There’s been quite some climate discussion in the Political Science section of the Guardian lately. Warren Pearce had an invited post in which he asked the rhetorical question “Are climate sceptics the real champions of the scientific method?”
He makes some good observations about the dynamics of the public debate and the nature of skepticism (e.g. most contrarians don’t deny the basic physics underlying the greenhouse effect, but rather dispute the magnitude of warming that would result from an increased greenhouse effect). On the other hand, he misses the mark in other areas (e.g. he correctly describes how contrarians see themselves but doesn’t investigate how their argumentation really stacks up; often they are guilty of what they accuse mainstream science of).
My main beef with his piece though is his flawed argument of why a well-known contrarian blogger like Anthony Watts, according to Pearce, should be seen as someone who “seeks to uphold standards, through transparent and auditable scientific practice” and “a ‘mainstream’ sceptic who can challenge key areas of climate science without entering into pseudoscience”. Why this praise? Because Watts publicly disagreed with the fringe group Principia Scientific who deny the basic physics underlying the greenhouse effect (which was first established in the 19th century).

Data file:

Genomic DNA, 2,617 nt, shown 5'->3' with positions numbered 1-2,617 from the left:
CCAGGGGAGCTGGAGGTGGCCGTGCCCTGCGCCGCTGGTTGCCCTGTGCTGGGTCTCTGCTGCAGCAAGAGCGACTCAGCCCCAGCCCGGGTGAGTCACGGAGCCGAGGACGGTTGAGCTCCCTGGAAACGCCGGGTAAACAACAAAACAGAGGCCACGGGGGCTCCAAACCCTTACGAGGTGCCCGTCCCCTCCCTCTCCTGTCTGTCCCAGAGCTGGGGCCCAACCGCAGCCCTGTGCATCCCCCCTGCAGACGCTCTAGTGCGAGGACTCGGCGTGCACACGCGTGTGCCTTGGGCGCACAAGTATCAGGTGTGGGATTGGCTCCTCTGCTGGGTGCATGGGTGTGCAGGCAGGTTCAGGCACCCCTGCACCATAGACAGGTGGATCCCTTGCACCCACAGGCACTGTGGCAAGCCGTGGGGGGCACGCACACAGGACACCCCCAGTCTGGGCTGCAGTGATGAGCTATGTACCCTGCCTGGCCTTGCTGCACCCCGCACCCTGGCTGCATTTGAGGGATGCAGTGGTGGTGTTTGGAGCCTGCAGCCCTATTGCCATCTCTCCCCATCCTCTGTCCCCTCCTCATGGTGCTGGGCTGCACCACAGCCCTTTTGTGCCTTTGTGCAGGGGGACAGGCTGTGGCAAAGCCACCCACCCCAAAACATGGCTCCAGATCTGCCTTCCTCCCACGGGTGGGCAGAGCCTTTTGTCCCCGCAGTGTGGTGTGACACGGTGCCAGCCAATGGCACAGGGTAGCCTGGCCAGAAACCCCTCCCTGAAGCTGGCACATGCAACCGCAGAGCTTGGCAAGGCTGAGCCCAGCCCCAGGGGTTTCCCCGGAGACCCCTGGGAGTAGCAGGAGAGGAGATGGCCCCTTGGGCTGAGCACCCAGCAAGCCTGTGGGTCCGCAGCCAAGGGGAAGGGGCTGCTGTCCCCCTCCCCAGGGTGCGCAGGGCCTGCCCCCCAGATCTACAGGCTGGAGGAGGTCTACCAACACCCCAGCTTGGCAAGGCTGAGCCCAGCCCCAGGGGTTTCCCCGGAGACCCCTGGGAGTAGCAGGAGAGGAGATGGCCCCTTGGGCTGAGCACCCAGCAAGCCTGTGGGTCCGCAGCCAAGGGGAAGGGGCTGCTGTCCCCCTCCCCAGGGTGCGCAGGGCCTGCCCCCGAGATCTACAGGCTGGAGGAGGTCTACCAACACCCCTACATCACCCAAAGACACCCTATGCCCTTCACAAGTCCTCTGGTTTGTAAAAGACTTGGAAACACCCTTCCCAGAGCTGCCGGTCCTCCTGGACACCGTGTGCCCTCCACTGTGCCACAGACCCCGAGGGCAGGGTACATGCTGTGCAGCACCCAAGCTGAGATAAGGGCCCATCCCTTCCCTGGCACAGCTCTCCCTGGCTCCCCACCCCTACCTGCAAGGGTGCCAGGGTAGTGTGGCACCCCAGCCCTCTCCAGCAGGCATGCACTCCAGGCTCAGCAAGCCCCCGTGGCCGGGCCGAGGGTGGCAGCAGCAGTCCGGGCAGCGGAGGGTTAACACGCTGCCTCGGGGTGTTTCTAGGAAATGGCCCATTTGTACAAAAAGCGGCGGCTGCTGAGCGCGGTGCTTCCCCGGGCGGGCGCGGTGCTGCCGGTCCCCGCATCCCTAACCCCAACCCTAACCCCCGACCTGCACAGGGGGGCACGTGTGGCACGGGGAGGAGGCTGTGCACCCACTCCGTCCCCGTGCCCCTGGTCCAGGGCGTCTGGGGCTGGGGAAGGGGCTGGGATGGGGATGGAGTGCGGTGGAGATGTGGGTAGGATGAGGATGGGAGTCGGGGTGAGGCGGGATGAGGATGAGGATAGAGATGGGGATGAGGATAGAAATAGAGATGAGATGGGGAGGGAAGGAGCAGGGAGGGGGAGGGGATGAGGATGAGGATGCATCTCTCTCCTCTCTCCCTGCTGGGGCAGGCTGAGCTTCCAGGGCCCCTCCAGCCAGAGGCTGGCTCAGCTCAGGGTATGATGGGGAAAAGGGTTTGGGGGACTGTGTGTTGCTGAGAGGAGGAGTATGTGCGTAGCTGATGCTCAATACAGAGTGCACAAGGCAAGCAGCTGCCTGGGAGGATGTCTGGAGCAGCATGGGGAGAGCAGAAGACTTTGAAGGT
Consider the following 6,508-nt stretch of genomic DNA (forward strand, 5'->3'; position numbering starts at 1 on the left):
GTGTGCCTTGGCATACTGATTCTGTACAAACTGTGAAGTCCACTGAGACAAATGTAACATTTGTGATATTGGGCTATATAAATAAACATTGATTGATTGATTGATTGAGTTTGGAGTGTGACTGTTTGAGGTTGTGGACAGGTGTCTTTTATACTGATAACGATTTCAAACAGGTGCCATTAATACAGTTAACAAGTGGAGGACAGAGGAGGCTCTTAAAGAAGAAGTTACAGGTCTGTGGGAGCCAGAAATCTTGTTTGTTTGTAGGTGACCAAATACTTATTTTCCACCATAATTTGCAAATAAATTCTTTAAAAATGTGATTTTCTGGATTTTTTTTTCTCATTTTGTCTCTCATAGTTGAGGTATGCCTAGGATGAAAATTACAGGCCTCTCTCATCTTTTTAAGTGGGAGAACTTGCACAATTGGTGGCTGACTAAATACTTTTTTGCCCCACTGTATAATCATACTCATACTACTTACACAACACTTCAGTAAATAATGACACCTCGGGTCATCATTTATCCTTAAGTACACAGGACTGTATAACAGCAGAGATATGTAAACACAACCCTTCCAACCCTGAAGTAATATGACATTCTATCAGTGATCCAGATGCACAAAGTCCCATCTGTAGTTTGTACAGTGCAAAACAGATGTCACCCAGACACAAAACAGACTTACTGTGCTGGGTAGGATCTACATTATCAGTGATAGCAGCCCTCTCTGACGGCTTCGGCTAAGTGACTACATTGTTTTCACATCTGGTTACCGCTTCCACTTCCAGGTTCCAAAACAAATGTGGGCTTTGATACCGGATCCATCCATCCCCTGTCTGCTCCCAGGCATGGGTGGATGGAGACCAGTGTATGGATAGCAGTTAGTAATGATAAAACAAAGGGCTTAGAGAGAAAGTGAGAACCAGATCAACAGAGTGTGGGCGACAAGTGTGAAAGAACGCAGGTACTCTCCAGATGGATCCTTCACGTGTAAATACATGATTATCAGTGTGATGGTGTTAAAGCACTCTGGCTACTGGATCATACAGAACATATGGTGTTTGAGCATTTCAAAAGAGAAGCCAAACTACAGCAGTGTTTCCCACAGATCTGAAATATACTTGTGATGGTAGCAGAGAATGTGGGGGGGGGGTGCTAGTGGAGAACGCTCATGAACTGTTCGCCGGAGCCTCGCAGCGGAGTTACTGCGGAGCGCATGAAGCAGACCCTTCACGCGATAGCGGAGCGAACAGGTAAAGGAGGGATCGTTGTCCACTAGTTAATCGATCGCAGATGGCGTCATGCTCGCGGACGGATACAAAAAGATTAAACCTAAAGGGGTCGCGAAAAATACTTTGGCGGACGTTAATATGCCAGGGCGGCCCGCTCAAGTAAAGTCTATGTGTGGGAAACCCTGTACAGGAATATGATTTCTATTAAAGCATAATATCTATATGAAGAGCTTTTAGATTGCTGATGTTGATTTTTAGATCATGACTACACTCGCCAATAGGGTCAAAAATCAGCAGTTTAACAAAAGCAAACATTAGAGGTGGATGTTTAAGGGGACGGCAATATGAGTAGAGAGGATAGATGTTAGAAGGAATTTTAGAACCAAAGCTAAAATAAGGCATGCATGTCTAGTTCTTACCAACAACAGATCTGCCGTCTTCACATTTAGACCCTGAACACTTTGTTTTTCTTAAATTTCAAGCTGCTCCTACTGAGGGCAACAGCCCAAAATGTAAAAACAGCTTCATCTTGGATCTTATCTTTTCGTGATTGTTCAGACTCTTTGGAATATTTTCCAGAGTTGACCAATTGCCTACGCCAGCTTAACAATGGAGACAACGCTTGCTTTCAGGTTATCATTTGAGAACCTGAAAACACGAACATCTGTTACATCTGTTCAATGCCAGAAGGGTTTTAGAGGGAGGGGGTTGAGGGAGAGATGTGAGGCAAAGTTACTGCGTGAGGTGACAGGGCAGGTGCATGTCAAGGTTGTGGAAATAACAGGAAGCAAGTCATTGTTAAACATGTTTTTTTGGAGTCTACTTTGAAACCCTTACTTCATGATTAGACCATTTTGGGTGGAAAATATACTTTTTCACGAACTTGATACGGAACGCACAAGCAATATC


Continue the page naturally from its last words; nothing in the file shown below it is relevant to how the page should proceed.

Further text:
That is not a logical argument to make though: Regardless of what one may think of Watts, contrasting an extremist with someone who is even more extreme doesn’t make him mainstream. Regardless of what one thinks of Watts, contrasting someone who frequently flirts with pseudoscience with an all-out pseudo-science lover doesn’t free the former from any link with pseudo-science.
That is what I would call the fallacy of the middle ground.